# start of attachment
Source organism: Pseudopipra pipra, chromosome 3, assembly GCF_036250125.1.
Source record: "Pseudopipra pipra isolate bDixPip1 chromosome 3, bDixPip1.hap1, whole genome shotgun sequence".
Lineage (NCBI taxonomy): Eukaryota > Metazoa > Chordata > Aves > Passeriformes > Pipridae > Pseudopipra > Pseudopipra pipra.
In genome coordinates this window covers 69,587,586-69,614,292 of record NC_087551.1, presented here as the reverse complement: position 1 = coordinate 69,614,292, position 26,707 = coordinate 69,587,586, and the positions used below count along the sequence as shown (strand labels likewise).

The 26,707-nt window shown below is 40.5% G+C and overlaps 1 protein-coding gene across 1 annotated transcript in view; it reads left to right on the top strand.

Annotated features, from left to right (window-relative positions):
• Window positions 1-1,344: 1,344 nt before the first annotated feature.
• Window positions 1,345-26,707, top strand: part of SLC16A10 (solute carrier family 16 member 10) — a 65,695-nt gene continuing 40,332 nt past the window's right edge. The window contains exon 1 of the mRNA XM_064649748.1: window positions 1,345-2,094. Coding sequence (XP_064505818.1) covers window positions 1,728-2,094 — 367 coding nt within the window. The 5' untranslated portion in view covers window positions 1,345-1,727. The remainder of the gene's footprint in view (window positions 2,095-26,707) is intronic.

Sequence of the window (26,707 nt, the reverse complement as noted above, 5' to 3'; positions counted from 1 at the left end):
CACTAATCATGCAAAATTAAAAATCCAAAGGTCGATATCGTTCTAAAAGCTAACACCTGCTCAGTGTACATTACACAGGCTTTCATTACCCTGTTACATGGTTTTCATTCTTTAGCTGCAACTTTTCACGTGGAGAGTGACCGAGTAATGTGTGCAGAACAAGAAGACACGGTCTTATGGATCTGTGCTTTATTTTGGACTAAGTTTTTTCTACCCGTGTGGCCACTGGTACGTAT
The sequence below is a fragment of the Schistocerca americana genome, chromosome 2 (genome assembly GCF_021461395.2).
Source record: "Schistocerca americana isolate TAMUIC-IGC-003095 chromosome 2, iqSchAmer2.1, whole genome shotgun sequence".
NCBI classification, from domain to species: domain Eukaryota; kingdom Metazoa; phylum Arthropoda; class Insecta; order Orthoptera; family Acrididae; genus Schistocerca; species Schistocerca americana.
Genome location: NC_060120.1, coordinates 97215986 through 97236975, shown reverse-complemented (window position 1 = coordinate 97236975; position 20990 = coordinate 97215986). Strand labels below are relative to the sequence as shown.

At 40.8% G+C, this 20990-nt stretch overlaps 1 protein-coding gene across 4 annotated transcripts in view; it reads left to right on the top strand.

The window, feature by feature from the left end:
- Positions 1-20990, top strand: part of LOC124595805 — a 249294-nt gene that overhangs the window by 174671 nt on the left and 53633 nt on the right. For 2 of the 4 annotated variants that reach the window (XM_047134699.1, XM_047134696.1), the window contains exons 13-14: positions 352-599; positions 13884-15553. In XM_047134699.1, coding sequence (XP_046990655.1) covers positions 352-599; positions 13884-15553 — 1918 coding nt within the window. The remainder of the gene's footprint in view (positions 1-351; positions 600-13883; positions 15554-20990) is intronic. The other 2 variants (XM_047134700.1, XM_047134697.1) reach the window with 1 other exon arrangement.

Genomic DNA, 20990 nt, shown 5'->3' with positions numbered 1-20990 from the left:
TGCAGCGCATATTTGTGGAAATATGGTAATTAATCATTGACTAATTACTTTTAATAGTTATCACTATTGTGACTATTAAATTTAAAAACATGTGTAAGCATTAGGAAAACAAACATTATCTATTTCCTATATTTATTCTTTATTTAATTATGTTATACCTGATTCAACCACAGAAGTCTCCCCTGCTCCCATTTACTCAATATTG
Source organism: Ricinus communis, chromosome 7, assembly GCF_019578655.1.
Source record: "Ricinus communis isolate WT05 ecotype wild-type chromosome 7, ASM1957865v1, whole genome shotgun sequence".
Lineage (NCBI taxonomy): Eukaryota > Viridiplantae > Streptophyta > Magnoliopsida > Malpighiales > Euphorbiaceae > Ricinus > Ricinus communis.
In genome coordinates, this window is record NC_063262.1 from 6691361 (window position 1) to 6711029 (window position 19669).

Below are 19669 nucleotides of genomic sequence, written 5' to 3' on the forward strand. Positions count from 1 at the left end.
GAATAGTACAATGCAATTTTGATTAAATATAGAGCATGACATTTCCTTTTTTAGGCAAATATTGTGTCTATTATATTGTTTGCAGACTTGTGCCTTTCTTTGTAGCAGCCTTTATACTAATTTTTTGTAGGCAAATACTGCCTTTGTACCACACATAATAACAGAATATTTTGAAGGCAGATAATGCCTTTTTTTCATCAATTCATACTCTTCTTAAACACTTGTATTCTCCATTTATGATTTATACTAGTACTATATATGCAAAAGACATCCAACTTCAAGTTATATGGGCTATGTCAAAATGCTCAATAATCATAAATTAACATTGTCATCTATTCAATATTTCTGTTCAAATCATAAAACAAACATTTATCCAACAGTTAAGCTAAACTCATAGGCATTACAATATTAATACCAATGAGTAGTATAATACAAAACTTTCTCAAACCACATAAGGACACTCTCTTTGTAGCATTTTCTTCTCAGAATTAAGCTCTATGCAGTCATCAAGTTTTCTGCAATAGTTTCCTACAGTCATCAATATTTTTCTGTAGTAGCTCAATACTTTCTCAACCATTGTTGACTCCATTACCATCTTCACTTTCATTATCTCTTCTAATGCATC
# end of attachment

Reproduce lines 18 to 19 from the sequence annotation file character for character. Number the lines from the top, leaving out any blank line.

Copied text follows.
Genomic DNA, 20990 nt, shown 5'->3' with positions numbered 1-20990 from the left:
TGCAGCGCATATTTGTGGAAATATGGTAATTAATCATTGACTAATTACTTTTAATAGTTATCACTATTGTGACTATTAAATTTAAAAACATGTGTAAGCATTAGGAAAACAAACATTATCTATTTCCTATATTTATTCTTTATTTAATTATGTTATACCTGATTCAACCACAGAAGTCTCCCCTGCTCCCATTTACTCAATATTG